There are so many updates in so little time, but they are necessary ones, for sure. One of our team members, Mohamed Kassem, noticed this tweet by WetterSchneider, in which the Twitterati, or now the Xrati, highlighted a policy update from Adobe.

The update read:

Clarified that we may access your content through both automated and manual methods, such as for content review.

Adobe received outrage from it because some engaged users have NDAs signed with brands. Adobe accessing such information is a violation of their privacy. The users immediately rejected the recent update. And the rejection became viral more than the update itself.

Soon, the smoke reached Adobe headquarters, too, and the brand issued a blog post clarifying the whole issue.

“We’ve heard your concerns about our recent Terms of Use re-acceptance rollout and are committed to addressing and clarifying them. Read our latest article here to learn about the changes we are making to ensure our Terms are clear and reflective of our commitment to our customers and communities.”

The updated terms of use fiasco were based on the phrase ‘Adobe may access content.’ Adobe addressed this issue by mentioning the circumstances in which it accesses content and why.

When does Adobe access user content, and why

When Adobe applications and services need to perform functions, such as opening and editing files for the user or previewing for sharing or creating thumbnails.

Adobe’s innovative features include Remove Background, Liquid Mode, and Neural Filters in Photoshop. However, users can control how their content may be used:

Adobe uses technologies and other processes to screen certain types of illegal content, child sexual abuse material, phishing, spam, and other abusive content stored and processed on Adobe servers.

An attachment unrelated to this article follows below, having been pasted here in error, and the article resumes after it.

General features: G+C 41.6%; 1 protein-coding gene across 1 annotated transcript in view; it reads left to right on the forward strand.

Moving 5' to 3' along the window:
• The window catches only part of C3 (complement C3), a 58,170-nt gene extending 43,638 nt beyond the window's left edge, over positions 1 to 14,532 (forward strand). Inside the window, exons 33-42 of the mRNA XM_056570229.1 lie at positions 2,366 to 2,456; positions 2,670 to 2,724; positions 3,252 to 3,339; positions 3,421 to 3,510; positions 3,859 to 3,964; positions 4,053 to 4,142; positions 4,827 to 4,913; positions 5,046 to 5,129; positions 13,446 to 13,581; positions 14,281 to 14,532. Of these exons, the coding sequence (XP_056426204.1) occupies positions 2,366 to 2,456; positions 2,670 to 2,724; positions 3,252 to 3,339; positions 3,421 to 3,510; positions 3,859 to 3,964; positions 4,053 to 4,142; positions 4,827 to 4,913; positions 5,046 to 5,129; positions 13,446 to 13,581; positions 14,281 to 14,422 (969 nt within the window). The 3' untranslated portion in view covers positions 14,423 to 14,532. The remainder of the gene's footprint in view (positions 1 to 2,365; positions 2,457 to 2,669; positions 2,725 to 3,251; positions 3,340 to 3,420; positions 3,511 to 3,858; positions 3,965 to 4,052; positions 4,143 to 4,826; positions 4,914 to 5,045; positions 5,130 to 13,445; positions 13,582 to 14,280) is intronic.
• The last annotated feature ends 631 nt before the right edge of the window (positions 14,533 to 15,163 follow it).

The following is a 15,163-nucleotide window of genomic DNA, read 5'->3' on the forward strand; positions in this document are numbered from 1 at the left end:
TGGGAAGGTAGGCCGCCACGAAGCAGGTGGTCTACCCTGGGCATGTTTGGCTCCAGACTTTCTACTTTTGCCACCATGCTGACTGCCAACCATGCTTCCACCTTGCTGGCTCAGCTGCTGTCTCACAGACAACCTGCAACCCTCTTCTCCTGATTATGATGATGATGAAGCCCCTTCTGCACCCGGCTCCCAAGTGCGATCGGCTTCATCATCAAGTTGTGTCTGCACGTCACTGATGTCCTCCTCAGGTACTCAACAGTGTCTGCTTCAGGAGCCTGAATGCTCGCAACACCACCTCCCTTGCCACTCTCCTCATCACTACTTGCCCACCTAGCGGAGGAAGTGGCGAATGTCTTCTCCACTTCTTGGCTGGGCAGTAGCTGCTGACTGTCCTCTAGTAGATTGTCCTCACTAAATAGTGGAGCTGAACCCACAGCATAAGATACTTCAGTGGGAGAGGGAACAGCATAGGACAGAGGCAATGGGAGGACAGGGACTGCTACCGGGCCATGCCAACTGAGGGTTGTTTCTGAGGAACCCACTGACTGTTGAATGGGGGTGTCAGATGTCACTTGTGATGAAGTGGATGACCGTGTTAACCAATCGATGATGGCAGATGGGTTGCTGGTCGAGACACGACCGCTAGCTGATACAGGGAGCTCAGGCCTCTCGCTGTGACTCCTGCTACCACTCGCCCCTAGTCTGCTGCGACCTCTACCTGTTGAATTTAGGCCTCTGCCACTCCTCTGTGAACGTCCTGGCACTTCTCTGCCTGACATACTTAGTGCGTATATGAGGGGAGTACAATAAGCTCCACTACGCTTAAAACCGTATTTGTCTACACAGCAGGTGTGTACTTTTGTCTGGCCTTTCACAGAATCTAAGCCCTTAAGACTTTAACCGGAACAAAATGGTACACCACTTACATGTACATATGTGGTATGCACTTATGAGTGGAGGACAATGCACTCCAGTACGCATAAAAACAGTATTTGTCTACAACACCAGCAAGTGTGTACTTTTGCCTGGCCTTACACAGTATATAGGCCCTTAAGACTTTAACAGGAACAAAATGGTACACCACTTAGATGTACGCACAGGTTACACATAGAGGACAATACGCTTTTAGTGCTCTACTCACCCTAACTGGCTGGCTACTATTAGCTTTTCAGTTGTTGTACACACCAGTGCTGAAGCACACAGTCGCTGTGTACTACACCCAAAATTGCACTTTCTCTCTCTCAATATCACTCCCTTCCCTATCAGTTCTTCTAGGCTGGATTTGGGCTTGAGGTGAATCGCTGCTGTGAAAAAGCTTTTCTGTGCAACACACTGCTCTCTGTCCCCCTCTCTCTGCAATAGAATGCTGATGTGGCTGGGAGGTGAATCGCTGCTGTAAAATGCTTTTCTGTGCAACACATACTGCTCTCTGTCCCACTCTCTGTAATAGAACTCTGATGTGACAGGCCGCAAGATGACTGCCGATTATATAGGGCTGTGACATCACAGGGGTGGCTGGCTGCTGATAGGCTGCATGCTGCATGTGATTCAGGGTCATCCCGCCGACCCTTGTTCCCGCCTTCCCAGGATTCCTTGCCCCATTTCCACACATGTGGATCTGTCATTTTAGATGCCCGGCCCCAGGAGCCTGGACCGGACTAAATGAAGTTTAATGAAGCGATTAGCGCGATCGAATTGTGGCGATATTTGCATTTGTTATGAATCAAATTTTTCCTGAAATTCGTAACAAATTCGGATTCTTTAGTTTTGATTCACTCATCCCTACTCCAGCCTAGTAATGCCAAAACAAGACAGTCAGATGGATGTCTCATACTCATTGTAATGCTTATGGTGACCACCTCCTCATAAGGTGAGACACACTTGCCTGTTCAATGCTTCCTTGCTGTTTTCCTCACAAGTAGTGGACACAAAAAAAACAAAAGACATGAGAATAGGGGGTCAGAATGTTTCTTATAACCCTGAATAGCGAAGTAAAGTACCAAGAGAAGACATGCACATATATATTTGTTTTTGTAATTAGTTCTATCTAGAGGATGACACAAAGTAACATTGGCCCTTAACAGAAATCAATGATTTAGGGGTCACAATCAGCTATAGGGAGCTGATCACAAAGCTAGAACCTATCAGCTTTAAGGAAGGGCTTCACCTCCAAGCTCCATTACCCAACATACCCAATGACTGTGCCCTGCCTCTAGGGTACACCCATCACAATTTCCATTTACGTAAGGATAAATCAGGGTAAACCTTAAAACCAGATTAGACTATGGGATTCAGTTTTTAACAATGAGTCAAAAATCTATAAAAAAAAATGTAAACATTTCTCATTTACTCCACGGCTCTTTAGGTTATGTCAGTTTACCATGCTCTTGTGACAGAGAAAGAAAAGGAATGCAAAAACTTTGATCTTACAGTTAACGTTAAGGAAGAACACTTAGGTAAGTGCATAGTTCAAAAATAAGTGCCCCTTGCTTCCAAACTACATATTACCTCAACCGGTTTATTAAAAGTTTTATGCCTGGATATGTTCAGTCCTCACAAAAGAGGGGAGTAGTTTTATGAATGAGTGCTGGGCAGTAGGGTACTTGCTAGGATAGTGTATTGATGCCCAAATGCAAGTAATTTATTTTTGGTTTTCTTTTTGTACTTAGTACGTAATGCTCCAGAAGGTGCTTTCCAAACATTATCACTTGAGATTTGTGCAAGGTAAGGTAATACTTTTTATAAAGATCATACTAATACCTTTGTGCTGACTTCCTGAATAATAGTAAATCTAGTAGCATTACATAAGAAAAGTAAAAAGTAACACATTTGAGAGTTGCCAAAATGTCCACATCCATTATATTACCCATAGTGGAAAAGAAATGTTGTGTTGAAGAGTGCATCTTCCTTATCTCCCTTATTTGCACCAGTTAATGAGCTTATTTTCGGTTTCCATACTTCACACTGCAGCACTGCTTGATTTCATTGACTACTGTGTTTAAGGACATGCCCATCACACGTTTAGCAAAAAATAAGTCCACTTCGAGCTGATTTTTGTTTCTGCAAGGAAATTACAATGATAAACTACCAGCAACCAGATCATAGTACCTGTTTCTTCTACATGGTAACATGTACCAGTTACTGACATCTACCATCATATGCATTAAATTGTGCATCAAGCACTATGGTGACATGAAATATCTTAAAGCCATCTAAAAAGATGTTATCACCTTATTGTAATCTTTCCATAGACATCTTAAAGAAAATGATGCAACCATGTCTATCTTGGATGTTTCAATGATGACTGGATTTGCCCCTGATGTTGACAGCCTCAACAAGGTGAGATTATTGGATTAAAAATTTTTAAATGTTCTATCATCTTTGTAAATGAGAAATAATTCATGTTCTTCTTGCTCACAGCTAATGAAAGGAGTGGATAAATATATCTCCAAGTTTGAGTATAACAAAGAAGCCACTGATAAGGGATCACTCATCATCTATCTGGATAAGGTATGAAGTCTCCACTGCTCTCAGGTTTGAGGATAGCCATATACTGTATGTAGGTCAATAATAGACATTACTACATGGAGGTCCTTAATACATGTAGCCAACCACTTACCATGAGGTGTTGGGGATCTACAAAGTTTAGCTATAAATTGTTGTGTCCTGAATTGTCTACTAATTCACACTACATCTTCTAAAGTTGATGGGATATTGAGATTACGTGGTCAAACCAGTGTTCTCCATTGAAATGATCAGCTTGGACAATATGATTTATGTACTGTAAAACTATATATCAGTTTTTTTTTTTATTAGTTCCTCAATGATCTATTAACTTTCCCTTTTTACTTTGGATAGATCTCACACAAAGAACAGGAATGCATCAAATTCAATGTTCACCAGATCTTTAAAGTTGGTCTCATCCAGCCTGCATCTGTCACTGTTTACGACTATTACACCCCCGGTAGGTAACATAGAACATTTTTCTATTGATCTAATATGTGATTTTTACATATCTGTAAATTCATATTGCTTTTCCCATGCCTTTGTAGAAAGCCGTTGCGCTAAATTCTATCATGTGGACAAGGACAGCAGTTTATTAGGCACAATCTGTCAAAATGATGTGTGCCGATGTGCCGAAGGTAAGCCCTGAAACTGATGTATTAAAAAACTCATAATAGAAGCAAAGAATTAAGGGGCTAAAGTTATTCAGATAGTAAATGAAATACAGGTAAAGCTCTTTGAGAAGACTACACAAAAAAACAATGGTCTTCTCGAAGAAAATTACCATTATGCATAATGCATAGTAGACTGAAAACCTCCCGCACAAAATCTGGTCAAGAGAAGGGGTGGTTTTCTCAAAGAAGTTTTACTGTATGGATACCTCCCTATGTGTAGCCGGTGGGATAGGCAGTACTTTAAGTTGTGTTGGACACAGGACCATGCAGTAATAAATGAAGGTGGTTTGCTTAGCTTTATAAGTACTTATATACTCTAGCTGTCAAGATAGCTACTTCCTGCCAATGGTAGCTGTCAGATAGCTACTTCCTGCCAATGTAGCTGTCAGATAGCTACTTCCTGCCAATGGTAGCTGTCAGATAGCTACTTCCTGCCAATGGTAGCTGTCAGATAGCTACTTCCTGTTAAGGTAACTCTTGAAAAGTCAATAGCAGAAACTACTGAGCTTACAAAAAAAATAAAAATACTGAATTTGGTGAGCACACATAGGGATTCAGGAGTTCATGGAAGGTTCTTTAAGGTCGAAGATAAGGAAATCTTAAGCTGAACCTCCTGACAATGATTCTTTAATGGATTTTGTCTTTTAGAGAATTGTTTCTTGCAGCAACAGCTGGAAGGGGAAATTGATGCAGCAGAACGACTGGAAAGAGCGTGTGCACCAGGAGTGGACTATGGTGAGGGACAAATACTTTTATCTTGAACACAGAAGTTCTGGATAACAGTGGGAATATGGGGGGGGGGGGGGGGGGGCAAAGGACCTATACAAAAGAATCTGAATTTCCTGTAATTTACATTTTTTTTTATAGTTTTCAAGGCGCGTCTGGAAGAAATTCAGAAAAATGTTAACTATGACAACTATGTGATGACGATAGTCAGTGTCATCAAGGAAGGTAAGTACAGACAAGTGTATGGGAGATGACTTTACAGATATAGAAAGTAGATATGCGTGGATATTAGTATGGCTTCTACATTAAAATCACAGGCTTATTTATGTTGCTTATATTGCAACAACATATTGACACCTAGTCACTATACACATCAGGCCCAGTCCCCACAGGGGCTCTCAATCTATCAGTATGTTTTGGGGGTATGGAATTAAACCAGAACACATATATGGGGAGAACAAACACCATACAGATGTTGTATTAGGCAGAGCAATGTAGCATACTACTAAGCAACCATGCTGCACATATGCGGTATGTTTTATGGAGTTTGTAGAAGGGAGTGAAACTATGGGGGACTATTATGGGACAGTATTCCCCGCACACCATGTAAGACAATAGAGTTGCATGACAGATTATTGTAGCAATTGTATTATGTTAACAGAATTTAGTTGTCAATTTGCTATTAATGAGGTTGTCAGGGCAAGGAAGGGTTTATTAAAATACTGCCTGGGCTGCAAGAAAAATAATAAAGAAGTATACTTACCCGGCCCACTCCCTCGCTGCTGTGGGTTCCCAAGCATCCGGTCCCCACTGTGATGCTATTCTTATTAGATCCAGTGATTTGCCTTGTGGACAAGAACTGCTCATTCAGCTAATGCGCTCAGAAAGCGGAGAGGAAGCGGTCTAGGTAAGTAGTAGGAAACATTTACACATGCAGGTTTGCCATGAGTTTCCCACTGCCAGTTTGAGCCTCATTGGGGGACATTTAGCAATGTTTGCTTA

Along with these lines, Adobe clarified the following points as well:

  • Users own their content
  • Adobe doesn’t train generative AI on customer content
  • Users have a choice not to participate in Adobe’s product improvement program.
  • Adobe does not scan locally stored content on your computer.

Sarmad Shafique, Content Marketer at Computan, feels that Adobe is not alone in this practice. Many companies are also doing it. "Adobe is no stranger to harvesting user data to enhance their machine learning capabilities. They faced significant backlash last year when they launched their generative AI technologies, which were trained on user data. At that time, platforms like DeviantArt offered users the option to opt out of providing their artworks for machine learning, but Adobe did not provide such an option." He also feels that if a user is paying for a product or a service, he/she expects a certain level of data privacy. "Adobe is a paid service that charges its customers the full amount yet fails to make user privacy its top concern. This discrepancy is troubling, as paying customers expect a higher standard of privacy protection. As the AI boom continues, we can expect more controversies like this one, highlighting the need for companies to prioritize user privacy and transparency."

Mahlaka Bint Shahzad, Graphic Designer, Computan was not surprised at all about the news. "Prior to this Terms Of Use update, Adobe was already performing these actions. As far as I can tell, the license permission is new to the Terms Of Use. Adobe had been doing all of this without explicit user permission for years. What changed? Was it just the explanation/description?"